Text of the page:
Opening Hours: 09:00 – 17:00 from Nov-Feb; 09:00 – 18:00 from Mar-May; 09:00 – 18:30 from Jun-Aug; 09:00 – 18:00 from Sep-Oct.

2. MBC Dae Jang Geum Park, Yongin

MBC Dae Jang Geum Park, Yongin

Image credit: m-louis

Take a trip through ancient history at Dae Jang Geum Park, a hallyu theme park which transports you back into the past. The park is the largest historical drama set in Korea, reconstructing the traditional architecture, household items, and lifestyle of the Goryeo and Joseon kingdoms. It was also a filming location for numerous period dramas, such as Empress Ki and Moon Embracing the Sun.

Address: 25 Yongcheon drama-gil, Baegam-myeon, Cheoin-gu, Yongin-si, Gyeonggi-do

Getting there: From Yongin Bus Terminal, take Bus No. 10 and get off at Baekam, then transfer to Bus No. 105 and get off at MBC Set Bus Stop. Tours to the park from Yongin and Seoul are also available.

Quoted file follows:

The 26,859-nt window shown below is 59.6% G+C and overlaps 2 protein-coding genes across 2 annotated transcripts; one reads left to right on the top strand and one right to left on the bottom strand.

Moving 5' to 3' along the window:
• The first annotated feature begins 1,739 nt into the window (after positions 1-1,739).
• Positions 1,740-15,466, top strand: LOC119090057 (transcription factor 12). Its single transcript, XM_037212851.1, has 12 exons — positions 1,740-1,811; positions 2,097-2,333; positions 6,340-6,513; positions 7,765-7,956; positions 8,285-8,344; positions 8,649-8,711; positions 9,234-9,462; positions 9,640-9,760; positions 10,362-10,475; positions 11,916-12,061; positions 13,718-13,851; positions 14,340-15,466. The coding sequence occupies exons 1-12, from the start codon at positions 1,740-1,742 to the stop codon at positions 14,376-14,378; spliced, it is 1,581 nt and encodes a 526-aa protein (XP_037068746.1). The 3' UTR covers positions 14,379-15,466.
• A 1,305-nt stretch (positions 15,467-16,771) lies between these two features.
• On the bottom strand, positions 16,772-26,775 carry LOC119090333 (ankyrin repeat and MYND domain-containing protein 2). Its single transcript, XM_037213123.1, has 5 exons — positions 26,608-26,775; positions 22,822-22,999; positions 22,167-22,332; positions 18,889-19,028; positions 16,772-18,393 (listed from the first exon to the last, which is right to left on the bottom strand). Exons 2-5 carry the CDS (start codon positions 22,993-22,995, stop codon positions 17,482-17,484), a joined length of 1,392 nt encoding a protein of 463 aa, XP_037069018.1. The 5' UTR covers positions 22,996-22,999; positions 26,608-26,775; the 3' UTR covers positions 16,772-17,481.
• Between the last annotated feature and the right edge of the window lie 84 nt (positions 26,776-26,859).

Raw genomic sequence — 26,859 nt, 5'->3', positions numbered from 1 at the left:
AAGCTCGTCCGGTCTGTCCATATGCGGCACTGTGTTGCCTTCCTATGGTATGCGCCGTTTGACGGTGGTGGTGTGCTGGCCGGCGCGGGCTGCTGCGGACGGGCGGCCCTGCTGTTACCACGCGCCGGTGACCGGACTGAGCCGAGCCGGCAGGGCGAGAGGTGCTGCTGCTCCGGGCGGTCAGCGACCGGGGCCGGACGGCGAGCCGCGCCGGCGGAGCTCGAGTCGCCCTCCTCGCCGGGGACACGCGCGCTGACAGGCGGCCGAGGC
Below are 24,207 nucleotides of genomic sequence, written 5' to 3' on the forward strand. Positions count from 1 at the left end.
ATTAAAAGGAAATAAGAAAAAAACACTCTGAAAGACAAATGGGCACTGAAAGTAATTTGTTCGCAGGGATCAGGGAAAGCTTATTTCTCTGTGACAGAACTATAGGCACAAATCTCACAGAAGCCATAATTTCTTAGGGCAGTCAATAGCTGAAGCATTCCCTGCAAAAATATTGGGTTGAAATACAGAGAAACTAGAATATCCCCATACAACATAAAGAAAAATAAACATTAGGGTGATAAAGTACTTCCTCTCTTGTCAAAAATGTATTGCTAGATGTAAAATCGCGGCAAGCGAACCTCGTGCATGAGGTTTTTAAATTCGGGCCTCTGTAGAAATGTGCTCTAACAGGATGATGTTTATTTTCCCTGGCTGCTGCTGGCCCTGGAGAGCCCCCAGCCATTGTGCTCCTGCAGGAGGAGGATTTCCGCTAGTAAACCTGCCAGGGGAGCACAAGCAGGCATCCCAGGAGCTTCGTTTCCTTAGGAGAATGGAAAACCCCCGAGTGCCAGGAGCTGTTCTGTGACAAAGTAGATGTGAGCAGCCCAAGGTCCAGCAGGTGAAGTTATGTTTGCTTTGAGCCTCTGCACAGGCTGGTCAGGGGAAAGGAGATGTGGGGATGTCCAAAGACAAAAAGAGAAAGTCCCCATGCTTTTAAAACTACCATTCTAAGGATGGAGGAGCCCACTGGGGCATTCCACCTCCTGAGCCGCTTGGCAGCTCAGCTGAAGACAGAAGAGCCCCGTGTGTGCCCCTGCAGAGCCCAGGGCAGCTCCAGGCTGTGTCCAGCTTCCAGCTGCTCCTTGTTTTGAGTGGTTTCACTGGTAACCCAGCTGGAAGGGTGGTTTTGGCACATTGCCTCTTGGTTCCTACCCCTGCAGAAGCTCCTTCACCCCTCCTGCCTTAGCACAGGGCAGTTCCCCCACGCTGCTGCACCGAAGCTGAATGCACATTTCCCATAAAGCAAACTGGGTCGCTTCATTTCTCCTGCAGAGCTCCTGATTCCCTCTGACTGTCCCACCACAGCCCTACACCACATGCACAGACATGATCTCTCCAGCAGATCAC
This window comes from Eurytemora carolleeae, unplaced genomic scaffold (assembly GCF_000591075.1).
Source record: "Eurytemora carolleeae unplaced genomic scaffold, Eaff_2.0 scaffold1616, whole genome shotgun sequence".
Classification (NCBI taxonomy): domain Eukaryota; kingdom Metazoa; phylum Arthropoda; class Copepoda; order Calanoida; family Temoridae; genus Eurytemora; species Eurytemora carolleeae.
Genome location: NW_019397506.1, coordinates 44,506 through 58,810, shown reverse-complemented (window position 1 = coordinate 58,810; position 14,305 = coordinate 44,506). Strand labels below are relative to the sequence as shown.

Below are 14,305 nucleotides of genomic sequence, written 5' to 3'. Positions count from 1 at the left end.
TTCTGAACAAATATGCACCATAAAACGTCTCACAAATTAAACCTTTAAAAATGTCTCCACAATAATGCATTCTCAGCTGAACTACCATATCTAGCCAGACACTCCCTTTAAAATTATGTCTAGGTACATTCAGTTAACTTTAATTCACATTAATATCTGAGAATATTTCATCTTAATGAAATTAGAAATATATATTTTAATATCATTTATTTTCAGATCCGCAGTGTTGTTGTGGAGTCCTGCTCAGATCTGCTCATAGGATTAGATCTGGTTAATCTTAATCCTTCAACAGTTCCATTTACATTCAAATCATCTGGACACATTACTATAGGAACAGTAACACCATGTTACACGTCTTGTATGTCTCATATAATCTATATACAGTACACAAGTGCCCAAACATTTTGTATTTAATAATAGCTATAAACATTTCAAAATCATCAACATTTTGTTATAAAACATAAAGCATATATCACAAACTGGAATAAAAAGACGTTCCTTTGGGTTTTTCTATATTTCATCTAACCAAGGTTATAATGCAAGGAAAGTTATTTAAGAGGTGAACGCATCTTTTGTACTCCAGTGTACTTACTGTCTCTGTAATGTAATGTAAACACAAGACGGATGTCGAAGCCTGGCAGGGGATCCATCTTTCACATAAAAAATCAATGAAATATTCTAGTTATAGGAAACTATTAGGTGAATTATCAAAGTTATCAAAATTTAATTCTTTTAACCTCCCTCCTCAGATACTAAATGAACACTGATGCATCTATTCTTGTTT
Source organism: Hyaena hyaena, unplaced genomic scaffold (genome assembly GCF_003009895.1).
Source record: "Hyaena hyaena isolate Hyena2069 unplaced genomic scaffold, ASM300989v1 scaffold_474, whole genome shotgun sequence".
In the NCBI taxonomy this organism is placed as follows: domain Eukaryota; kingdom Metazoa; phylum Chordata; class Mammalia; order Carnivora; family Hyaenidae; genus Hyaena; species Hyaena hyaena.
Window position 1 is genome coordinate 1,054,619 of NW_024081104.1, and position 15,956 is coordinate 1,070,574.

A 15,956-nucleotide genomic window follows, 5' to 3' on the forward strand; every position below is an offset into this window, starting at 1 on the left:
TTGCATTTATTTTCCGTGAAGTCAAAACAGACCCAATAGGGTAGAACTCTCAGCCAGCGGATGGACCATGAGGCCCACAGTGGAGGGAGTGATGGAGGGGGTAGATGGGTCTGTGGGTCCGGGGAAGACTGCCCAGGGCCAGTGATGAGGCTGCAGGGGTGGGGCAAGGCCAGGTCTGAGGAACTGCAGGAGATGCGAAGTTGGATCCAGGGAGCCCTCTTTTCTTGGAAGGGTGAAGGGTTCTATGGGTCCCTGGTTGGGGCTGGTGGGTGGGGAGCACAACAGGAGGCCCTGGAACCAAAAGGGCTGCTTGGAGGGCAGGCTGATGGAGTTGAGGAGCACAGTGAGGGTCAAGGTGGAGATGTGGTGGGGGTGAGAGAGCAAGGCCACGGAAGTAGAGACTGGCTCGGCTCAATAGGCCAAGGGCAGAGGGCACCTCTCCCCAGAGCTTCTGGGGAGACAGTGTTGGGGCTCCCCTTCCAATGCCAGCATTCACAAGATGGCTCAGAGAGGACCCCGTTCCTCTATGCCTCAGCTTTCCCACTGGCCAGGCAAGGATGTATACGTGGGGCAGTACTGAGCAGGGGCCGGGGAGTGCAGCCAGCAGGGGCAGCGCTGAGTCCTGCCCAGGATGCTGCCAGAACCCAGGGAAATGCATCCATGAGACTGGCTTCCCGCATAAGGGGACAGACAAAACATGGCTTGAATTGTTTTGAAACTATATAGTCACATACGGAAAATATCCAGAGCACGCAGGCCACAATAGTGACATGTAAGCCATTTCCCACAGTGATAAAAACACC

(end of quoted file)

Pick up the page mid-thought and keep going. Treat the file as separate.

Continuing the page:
Admission Fee: ₩7,000 adults; ₩6,000 middle & high school students; ₩5,000 elementary school students. Free admission for children under age 4.

Opening Hours: 09:00 – 18:00 from Mar-Oct; 09:00 – 17:00 from Nov-Feb.

3. Korean Folk Village, Yongin

Korean Folk Village, Yongin

Image credit: DreamAnvil

For a complete immersion into the traditions and lifestyle of the Joseon Era, this charming Korean Folk Village should be your first stop. This village has it all – participate in folk games and handicraft workshops, try authentic rice cakes like injeolmi in the Street Market, or attend a traditional Korean wedding ceremony.

Address: 90, Minsokchon-ro, Giheung-gu, Yongin-si, Gyeonggi-do

Getting there: Accessible by subway + bus from Seoul. From Gangnam station, take Exit 10 and take Bus No. 5001-1 or 1560 to Korean Folk Village. Shuttle bus services are also available from Suwon Station and Sanggal Station.

Admission Fee: ₩18,000 adults (ages 19 and over), ₩15,000 teenagers (ages 13-18), ₩13,000 children.